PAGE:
Many of us are devoted to the loving God portrayed by John in his first epistle, but we are not as fond of the wrathful side of His character. Like it or not, however, the Bible tells us that God is a Consuming Fire. The original words that were translated as “consuming fire” meant, literally, a fire that completely incinerates or destroys.
This name of God appeared first in Deuteronomy 4:24 when Moses was giving his final instructions to the Israelites before he was gathered to his ancestors, a Biblical euphemism for death. He warned the people against idol worship, because God was a jealous God and was not pleased when His people worshipped anyone but Him. Moses further warned that God was a consuming fire and that they didn’t want to anger Him.
As Moses continued his discourse, he offered some encouragement to the Israelites. In chapter 9 he told the people not to worry as they crossed the Jordan River into the land God had promised. Even though they would find fortified cities and nations of huge men who were equipped for battle, Moses assured them that if they were faithful to God’s commandments, the Consuming Fire would go before them and destroy their enemies. Their enemies were also God’s enemies because they worshipped idols in ways that were abominable to Him.
God exhibited His fiery wrath several times in the Old Testament. In the book of Leviticus, Aaron’s sons Abihu and Nahab offered unauthorized fire before the Lord, and God’s consuming fire destroyed them. In the book of 1 Kings, Elijah challenged the prophets of Baal to a duel of sacrifices–the god who responded with fire would be the winner. For hours, Baal’s prophets shouted, danced, and slashed themselves with sharp objects, but Baal did not respond. When Elijah’s turn came, he prayed a simple prayer, and fire fell from heaven, consuming the sacrifice, the wood, the stone altar, and the water Elijah had poured into trenches surrounding the altar.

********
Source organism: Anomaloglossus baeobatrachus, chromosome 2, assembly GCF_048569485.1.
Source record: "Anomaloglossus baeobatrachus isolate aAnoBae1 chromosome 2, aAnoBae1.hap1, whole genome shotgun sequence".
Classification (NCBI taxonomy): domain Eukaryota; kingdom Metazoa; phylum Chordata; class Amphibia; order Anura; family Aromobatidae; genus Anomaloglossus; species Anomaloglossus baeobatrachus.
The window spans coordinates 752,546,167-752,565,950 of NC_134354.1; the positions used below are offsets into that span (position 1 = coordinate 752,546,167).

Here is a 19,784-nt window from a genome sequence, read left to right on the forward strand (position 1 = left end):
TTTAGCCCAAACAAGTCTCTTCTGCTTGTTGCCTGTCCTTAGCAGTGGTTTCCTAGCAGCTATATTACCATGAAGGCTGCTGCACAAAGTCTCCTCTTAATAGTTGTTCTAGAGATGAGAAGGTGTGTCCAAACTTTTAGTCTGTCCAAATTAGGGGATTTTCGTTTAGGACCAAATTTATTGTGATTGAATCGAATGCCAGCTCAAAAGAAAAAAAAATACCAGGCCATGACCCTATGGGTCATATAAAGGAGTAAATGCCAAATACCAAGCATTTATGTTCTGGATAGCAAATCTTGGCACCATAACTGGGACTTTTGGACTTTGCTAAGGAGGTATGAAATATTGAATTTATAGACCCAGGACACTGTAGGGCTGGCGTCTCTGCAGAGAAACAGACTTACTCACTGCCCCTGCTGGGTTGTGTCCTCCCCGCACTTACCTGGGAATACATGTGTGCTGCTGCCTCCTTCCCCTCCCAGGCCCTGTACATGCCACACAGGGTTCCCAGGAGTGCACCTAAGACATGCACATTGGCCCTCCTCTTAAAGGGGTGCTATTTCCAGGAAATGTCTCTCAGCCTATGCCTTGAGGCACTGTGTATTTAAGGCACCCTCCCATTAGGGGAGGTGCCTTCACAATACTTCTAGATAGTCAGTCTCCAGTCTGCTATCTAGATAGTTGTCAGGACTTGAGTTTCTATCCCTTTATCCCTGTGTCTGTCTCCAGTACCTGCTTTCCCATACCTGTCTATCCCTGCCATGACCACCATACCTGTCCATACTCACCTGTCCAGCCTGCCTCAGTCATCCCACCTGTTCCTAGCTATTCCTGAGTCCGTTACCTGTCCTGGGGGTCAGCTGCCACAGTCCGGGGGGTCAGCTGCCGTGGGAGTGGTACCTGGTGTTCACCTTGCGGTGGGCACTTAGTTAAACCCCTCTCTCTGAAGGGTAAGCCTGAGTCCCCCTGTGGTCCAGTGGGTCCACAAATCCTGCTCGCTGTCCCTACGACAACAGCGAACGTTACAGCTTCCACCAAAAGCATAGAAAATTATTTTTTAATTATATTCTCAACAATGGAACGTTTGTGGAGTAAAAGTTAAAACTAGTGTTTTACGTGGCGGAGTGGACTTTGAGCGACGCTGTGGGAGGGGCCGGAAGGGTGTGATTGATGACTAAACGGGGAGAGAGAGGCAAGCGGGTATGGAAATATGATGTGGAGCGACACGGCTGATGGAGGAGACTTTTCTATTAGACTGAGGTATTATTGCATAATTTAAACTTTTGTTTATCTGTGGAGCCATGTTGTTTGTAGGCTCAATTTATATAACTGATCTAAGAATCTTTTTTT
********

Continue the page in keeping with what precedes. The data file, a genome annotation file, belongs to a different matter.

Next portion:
God is a consuming fire because He is holy, and His holiness burns up anything that is not holy. That would be good news if He had our back when we were facing an army of giant Anakites, but when we’re facing God Himself with only our own goodness to offer, it is bad news. Isaiah said that our most righteous deeds are as filthy rags when compared to God’s standards, and the filthy rags he referred to were the bandages that had been used by lepers. The author of Hebrews told us to “offer to God acceptable worship, with reverence and awe, for our God is a consuming fire.”
Our dilemma is this–if our best isn’t good enough, how can we offer acceptable worship. Paul gives the answer in his second letter to the Corinthians.
For our sake he made him to be sin who knew no sin, so that in him we might become the righteousness of God. 2 Corinthians 5:21
God is a consuming fire, but He is also a God of love. Paul told us in Romans that, through His love, God has provided a way for us to put on the Lord Jesus Christ. Through Him, we can stand before a Holy God.
Some other names of God that begin with the letter C are:
For to us a child is born, to us a son is given; and the government shall be upon his shoulder, and his name shall be called Wonderful Counselor, Mighty God, Everlasting Father, Prince of Peace. Isaiah 9:6
Therefore thus says the Lord God, “Behold, I am the one who has laid as a foundation in Zion, a stone, a tested stone, a precious cornerstone, of a sure foundation: ‘Whoever believes will not be in haste.’ Isaiah 28:16
Have you not known? Have you not heard? The Lord is the everlasting God, the Creator of the ends of the earth. He does not faint or grow weary; his understanding is unsearchable. Isaiah 40:28
The Bible Hub http://biblehub.com/hebrews/12-29.htm